lessly and recklessly makes a statement, knowing that another person intends to act upon it, and under such circumstances that the odier is reasonably entitled to rely upon it, although he himself is not interested in the result of the other's action, is, in the event that the statement proves untrue, liable in damages to the other who has been injured by acting upon it, both in an action on the case for negligence, and in an action of deceit for the misrepresentation.
Recovery on the ground of negligence is based upon an analogy to those cases in which liabiUty is fixed upon one who carelessly erects a ( dangerous scaffolding which he knows others are to use, or mixes dangerous ingredients in a remedy offered for public sale. So in Cann V. Wtllson, the basis of the responsibility is said to be that the maker of the statement, knowing that another person intends to act upon it, being reasonably entitled so to do, has voluntarily assumed the duty of supplying a safe and accurate statement, and is liable for negligence in the performance of this duty. The analogy seems to be a good one. Sound public policy demands the fixing of die responsibility in question.
The phrase "under such circumstances that the other is reasonably entitled to rely on his statement," though not used by the court, seems to express their doctrine as accurately as it can be defined. In the case under discussion, the defendants, a firm of valuers, were employed by a third person, with whom the plaintiff was negotiating for the mortgage of certain property, to give the plaintiff a valuation of the property. Here the plaintiff evidently was reasonably entitled to rely on the care- fuhiess of the defendant's valuation, although there was no contract relation between him and them, and although they were not interested in his action with regard to the property. There is no reason to beUeve that the court would have held the defendants liable had they been mere officious volunteers giving information on which the plaintiff would not have been reasonably entitled to rely. An able critic in the January " Law Quarterly " ^ is [misled in this respect, his criticism of the case as to this point being based on the mistaken ground that the valu- ation was given gratis.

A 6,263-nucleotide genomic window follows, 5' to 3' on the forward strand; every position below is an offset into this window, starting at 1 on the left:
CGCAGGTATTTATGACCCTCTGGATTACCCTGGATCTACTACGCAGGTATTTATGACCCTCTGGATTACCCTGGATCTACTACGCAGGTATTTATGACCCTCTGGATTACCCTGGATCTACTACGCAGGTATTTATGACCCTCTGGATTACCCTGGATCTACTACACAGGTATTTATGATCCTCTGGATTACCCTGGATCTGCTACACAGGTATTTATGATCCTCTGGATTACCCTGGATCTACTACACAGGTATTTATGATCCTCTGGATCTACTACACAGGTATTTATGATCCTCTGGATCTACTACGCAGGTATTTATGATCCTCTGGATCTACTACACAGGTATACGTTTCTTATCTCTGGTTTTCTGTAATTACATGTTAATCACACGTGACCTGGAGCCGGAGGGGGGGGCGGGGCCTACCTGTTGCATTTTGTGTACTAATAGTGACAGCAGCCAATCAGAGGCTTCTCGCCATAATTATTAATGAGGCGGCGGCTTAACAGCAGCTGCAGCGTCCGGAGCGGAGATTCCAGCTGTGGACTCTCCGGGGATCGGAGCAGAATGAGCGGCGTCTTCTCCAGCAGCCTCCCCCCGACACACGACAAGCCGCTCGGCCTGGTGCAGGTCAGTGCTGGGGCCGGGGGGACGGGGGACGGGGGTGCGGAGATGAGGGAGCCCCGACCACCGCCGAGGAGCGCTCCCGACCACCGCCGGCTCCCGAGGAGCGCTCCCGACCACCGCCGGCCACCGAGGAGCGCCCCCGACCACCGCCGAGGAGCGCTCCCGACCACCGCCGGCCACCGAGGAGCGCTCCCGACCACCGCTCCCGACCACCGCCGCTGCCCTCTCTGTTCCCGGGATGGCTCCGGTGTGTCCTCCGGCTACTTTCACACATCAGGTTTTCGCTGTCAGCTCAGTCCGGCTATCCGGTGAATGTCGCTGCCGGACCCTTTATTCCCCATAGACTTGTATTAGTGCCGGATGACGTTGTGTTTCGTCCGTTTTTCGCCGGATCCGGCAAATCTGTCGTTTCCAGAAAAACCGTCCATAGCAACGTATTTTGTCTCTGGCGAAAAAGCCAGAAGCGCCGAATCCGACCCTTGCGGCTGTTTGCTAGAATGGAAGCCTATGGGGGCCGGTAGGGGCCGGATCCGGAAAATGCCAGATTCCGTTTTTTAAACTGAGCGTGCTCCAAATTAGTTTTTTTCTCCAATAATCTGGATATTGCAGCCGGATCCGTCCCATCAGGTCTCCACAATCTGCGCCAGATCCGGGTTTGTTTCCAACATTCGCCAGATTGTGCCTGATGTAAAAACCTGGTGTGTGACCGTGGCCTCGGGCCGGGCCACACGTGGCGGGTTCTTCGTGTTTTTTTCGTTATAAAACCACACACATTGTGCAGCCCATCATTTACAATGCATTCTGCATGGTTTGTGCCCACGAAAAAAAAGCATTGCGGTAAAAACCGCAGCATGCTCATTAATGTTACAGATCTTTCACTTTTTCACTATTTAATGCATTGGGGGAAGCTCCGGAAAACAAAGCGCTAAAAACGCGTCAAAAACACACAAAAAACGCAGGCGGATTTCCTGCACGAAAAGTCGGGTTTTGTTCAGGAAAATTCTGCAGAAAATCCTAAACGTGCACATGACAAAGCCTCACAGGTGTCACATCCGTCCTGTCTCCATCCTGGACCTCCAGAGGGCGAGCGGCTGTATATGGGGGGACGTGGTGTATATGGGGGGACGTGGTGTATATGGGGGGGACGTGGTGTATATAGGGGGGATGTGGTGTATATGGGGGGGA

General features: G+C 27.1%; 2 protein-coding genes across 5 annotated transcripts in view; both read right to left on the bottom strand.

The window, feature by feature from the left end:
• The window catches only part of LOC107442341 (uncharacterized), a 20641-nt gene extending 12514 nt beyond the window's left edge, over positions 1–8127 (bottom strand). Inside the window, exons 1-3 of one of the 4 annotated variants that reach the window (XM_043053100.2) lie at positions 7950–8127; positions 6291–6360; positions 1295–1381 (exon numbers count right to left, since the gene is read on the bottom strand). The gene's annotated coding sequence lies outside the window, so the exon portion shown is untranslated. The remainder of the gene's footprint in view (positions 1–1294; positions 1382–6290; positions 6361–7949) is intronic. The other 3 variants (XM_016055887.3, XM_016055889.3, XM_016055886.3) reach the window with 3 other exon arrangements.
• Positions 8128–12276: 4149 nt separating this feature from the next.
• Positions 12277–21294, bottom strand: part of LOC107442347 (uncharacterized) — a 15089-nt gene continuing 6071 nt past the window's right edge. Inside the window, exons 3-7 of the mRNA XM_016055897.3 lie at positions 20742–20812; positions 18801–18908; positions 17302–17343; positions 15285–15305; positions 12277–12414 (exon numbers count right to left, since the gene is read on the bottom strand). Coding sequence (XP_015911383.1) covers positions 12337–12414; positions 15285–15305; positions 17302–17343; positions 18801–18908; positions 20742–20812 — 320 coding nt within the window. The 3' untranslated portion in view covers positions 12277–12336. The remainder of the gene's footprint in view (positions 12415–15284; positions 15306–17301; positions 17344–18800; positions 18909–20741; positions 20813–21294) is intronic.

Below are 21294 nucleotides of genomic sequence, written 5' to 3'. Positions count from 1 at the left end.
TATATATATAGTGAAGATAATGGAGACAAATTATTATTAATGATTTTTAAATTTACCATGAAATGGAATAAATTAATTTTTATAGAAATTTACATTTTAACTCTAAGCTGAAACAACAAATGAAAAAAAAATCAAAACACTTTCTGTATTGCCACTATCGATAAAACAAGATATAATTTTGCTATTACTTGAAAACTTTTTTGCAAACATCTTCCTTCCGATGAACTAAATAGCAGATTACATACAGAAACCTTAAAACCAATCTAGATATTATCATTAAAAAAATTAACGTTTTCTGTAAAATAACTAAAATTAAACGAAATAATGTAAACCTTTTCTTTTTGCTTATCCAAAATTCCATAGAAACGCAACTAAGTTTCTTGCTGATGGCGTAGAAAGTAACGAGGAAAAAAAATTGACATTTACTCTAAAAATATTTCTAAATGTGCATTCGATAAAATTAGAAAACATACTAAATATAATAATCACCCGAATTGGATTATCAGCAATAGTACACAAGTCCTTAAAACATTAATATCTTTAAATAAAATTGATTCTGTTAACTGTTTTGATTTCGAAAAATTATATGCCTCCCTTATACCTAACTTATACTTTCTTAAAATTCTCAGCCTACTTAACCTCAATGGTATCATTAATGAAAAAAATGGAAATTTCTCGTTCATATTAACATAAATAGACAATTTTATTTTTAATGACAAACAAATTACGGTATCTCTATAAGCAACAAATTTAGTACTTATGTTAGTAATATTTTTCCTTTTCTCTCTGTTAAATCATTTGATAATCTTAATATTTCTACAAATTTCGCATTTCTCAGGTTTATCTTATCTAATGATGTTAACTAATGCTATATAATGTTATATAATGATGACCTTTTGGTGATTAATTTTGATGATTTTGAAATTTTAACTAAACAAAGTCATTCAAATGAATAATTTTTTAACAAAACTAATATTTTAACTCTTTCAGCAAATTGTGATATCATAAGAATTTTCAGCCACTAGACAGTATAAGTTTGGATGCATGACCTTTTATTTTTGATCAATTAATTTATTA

Upon the point that an action of deceit can, under these circum- stances, be maintained, Cann v. Willson goes no farther than the previous decision of Peek v. Derry^ 37 Ch. D. 541, digested 2 H. L. Rev. 189, in which the doctrine had been already established that an untrue statement, recklessly made, without reasonable grounds for believing it to be true, is, in an action for deceit, equivalent to a state- ment made with the knowledge that it is false. The cumulative authority of this present decision seems to firmly establish in the English law that novel, though apparently beneficial, doctrine.
It had long before been settled that in an action for deceit it was not necessary to prove that the defendant had an3rthing to gain by his mis- statement, or that he was under any contractual relation to the plaintiff. Polhill V. Walter, 3 B. & Ad. 114.
Modem English law is moving fast in the direction of fixing addi- tional responsibility upon the makers of statements which are to be acted upon in dealings between man and man ; it is to be trusted that the American law may keep pace with this beneficial advance.
> Law Qixftrterly Reriew, vol. <, p. loi. Tlie •* Law Quarterly »• contains (po. loi-iot) two in- teresting criticisms of Cann ▼. witlton (one written bj ttw editor), which differ In part both from each other and from the opinions expressed in this note.